Somewhere around the third day of this ride, I learned that the best way to get ready each morning is to do most of the getting ready the night before. By that, I mean pulling out all of the gear you’re going to be wearing, loading up the Camelbak/jersey with the protein/Gu/whatever you plan on consuming in ride, washing out your bottles and setting them out to dry, and packing away everything you can in your duffle bag. This way you won’t need to wrestle with getting ready in the morning when your body is asking for another hour or two of sleep and you only have 15 minutes to get the bag out to the truck to be shipped to your destination for the day. And so each night I would do all of the things listed above, including getting the day’s route map out, making sure my headband was set out to dry, and putting my gloves in my helmet for the morning before hitting the mattress and sleeping the sleep of the exhausted but excited.
So Friday morning rolls around, I get up, wash up, lube up, dress up, pack up what little I have left to pack, and run my bag down to the truck to be loaded and taken to New Orleans. Before I drop it off, I grab my sunscreen out of it and coat myself with a few layers (I learned my lesson on Sunday) before returning it to the bag and heading off for breakfast. A quick bit of fruit, eggs, and juice later, and it’s back to the room to grab my bike, fill the Camelbak with ice, and drag the bike down to the morning briefing area. I set my bike up against a curb and grab my Gatorade bottle to fill up then head to the briefing. While we’re waiting for Alan to start, one of the other riders, Annabella, spots my bare hands and asks me if I’ve got my gloves. I let her know that they’re over in my helmet and that I’d be putting them on shortly. So of course, after the briefing, I walked over to my bike, grabbed my helmet, and failed to see any gloves sitting inside of it. Sigh…
A quick check up in the hotel room confirmed that I had, indeed, forgotten to take the gloves out of my bag and that I would be riding the day gloveless. After a quick application of sunscreen to my naked hands, I was back on my bike staring at an empty parking lot, since everyone else rode away as I was heading up to check my room. Thanks to this, the first third of my morning was spent riding solo, trying to catch up to the peloton, and eventually catching up with them just before the turn onto LA70. From that point on, it was a nice leisurely ride into the first rest stop. For much of that leg I chatted with Chad, one of the one-day riders, and a friend of Tracy’s, which helped pass the time to the stop.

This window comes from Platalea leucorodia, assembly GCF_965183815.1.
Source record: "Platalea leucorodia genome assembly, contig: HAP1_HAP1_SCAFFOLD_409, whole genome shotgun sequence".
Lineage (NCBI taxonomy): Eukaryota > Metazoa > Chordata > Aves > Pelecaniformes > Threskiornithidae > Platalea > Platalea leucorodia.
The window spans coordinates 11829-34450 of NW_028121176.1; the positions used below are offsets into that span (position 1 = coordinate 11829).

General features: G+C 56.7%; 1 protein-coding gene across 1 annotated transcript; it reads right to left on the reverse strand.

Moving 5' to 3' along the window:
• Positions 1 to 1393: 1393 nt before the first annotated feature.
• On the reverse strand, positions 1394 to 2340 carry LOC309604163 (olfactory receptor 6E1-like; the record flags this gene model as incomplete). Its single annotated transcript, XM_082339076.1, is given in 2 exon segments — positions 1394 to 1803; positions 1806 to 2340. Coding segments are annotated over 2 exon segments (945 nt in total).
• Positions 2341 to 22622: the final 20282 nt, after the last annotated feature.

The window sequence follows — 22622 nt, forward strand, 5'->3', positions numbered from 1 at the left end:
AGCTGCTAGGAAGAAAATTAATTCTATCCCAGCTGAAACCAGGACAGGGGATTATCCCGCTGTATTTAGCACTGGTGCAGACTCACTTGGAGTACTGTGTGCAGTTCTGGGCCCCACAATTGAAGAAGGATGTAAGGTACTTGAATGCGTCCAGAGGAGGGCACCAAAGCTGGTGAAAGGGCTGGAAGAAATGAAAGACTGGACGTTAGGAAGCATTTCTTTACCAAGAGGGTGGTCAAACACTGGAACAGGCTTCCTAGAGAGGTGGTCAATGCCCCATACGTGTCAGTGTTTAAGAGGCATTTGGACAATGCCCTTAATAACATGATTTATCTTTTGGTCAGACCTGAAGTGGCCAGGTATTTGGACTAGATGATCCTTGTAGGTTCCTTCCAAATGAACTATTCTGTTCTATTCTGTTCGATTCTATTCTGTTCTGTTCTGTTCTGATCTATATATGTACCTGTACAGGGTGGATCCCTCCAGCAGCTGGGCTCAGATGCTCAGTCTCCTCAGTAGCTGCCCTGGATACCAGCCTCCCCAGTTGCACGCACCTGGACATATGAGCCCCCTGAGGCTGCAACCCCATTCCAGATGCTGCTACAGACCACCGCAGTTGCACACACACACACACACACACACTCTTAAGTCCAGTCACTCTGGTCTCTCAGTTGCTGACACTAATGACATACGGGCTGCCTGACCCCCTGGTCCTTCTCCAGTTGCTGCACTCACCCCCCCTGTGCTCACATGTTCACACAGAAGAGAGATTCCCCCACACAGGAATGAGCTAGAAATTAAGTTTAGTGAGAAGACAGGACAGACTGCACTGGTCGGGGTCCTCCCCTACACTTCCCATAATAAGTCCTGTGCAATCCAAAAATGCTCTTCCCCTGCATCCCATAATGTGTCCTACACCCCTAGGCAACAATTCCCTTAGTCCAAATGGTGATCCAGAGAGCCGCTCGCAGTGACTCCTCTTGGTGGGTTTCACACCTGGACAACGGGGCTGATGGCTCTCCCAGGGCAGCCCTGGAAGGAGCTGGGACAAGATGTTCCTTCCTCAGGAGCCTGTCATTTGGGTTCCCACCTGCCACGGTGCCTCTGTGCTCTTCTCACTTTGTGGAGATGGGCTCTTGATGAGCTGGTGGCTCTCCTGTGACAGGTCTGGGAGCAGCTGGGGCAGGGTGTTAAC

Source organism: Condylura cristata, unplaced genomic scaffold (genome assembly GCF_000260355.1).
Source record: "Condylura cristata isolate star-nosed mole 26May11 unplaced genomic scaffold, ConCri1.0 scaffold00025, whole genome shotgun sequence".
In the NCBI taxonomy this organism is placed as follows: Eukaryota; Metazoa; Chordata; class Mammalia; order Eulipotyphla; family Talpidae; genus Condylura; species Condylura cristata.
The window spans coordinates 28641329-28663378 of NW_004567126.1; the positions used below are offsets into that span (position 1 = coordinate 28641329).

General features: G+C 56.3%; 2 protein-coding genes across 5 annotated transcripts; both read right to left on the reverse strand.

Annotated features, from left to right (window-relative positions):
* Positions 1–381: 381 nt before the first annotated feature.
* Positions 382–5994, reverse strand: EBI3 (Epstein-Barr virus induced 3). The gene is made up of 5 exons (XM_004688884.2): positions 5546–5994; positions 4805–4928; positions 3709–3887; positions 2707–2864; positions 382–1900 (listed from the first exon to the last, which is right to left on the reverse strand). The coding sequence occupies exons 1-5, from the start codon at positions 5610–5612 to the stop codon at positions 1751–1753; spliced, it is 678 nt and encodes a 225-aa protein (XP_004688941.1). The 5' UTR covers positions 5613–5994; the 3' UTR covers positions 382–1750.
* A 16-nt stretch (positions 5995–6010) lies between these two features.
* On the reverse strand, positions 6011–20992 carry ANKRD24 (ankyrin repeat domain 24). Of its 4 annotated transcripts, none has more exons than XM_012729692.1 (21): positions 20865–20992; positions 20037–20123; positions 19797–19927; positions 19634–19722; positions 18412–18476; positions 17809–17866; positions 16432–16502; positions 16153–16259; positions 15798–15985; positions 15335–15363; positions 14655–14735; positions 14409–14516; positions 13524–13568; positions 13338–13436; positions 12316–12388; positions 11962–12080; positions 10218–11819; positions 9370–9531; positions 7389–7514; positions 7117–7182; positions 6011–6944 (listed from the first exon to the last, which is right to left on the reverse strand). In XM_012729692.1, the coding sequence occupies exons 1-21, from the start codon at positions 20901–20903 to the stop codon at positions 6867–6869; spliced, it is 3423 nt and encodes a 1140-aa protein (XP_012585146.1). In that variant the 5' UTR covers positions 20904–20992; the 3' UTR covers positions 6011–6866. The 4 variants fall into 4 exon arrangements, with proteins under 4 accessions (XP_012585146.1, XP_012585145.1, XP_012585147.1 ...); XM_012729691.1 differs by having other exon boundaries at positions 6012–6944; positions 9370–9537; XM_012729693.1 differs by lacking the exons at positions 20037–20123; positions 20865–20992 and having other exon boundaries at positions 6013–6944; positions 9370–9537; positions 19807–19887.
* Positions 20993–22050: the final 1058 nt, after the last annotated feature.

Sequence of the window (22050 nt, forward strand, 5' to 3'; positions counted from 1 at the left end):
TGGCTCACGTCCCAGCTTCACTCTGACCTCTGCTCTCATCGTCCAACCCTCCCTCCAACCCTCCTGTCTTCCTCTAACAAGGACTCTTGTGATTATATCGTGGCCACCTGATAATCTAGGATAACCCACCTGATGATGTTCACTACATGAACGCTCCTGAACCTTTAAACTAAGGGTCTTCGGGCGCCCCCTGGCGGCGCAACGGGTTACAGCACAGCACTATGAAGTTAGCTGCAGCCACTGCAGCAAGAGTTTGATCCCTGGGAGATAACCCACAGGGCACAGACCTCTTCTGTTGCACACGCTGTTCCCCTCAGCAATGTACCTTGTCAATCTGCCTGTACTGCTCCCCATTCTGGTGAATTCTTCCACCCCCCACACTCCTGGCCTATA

At the first stop, I was reunited with my regular riding crew and hooked up with them for a while, but a few miles into the second leg. Ross and I made the executive decision that we were going to take it easy today. We had a long lunch stop coming up at Audubon Park, getting ready for the mass ride into Woldenberg Park, so there was no need to arrive too early anyway. And so, when Rick, Brad, and Mike started to push the pace along US61, Ross and I just dropped back.
At the next rest area in LaPlace, we reunited briefly again with Rick, Ross, and Brad and, after taking a brief rest, headed out again together, only to split yet again, as Ross and I lolligagged for a while. This part of the ride was fairly interesting, crossing over the Bonnet Carré Spillway into St. Charles Parish. It was here that Ross and I missed our turn into the third rest stop. Somehow, as we hit the intersection and were jostling for position amongst the trucks and cars, neither of us saw the big red and white sign telling us to turn right there. Ooops.
It started to dawn on me about two miles later, as we approached an on-ramp for Interstate 310, that we may have gone off course. But according to my computer, we still had a little ways to go until we were supposed to see the rest area. My fears were confirmed shortly after crossing the on-ramp, as the SAG Wagon roared up in front of us and told us to hold up. A few minutes later, we were inside the van and being ferried back to the turn that we missed so we could make our way down to the next rest stop, our last chance to fill our bottles before getting on the levee bike path which would take us into our final lunch stop of the Tour at Audubon Park.
The levee was… well, the levee was long, and a little boring. I guess I was hoping to see the river for the entire ride or something, but for the most part, it was just bike-path and trees, and me and Ross pedaling for about 22 miles. Don’t get me wrong, it was still a nice ride, especially when we did get to see the river, but I was just tired and hungry by this point, and would have liked a somewhat more visually stimulating ride. And so, as we made our final turn south, headed towards Audubon Park, I was relieved as the surroundings became a little livelier, with barges in the river to the right, and more vibrant city to the left, my energy lifted again and I cruised the last few miles into the Park.